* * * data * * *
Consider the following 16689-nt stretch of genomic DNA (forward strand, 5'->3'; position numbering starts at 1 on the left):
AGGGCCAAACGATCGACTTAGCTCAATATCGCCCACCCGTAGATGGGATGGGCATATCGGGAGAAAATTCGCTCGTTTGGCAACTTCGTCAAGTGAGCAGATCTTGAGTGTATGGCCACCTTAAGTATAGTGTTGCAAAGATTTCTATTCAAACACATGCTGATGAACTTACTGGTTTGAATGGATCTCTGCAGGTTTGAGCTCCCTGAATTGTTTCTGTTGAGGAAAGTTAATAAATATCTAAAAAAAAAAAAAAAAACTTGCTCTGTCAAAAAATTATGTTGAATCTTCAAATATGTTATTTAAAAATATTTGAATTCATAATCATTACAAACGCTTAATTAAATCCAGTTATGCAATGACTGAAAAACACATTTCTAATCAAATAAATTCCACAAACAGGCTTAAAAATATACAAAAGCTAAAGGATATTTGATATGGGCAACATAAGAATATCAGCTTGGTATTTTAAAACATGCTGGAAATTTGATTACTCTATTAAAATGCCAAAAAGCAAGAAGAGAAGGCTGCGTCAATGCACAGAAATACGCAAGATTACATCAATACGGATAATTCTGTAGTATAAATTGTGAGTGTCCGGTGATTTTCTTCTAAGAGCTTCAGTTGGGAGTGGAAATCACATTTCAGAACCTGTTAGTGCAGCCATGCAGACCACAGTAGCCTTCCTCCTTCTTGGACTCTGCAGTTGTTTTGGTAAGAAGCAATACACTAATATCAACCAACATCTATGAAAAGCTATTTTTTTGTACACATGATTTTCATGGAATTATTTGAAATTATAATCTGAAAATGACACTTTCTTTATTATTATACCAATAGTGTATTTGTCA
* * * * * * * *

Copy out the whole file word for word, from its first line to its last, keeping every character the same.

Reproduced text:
Consider the following 16689-nt stretch of genomic DNA (forward strand, 5'->3'; position numbering starts at 1 on the left):
AGGGCCAAACGATCGACTTAGCTCAATATCGCCCACCCGTAGATGGGATGGGCATATCGGGAGAAAATTCGCTCGTTTGGCAACTTCGTCAAGTGAGCAGATCTTGAGTGTATGGCCACCTTAAGTATAGTGTTGCAAAGATTTCTATTCAAACACATGCTGATGAACTTACTGGTTTGAATGGATCTCTGCAGGTTTGAGCTCCCTGAATTGTTTCTGTTGAGGAAAGTTAATAAATATCTAAAAAAAAAAAAAAAAACTTGCTCTGTCAAAAAATTATGTTGAATCTTCAAATATGTTATTTAAAAATATTTGAATTCATAATCATTACAAACGCTTAATTAAATCCAGTTATGCAATGACTGAAAAACACATTTCTAATCAAATAAATTCCACAAACAGGCTTAAAAATATACAAAAGCTAAAGGATATTTGATATGGGCAACATAAGAATATCAGCTTGGTATTTTAAAACATGCTGGAAATTTGATTACTCTATTAAAATGCCAAAAAGCAAGAAGAGAAGGCTGCGTCAATGCACAGAAATACGCAAGATTACATCAATACGGATAATTCTGTAGTATAAATTGTGAGTGTCCGGTGATTTTCTTCTAAGAGCTTCAGTTGGGAGTGGAAATCACATTTCAGAACCTGTTAGTGCAGCCATGCAGACCACAGTAGCCTTCCTCCTTCTTGGACTCTGCAGTTGTTTTGGTAAGAAGCAATACACTAATATCAACCAACATCTATGAAAAGCTATTTTTTTGTACACATGATTTTCATGGAATTATTTGAAATTATAATCTGAAAATGACACTTTCTTTATTATTATACCAATAGTGTATTTGTCA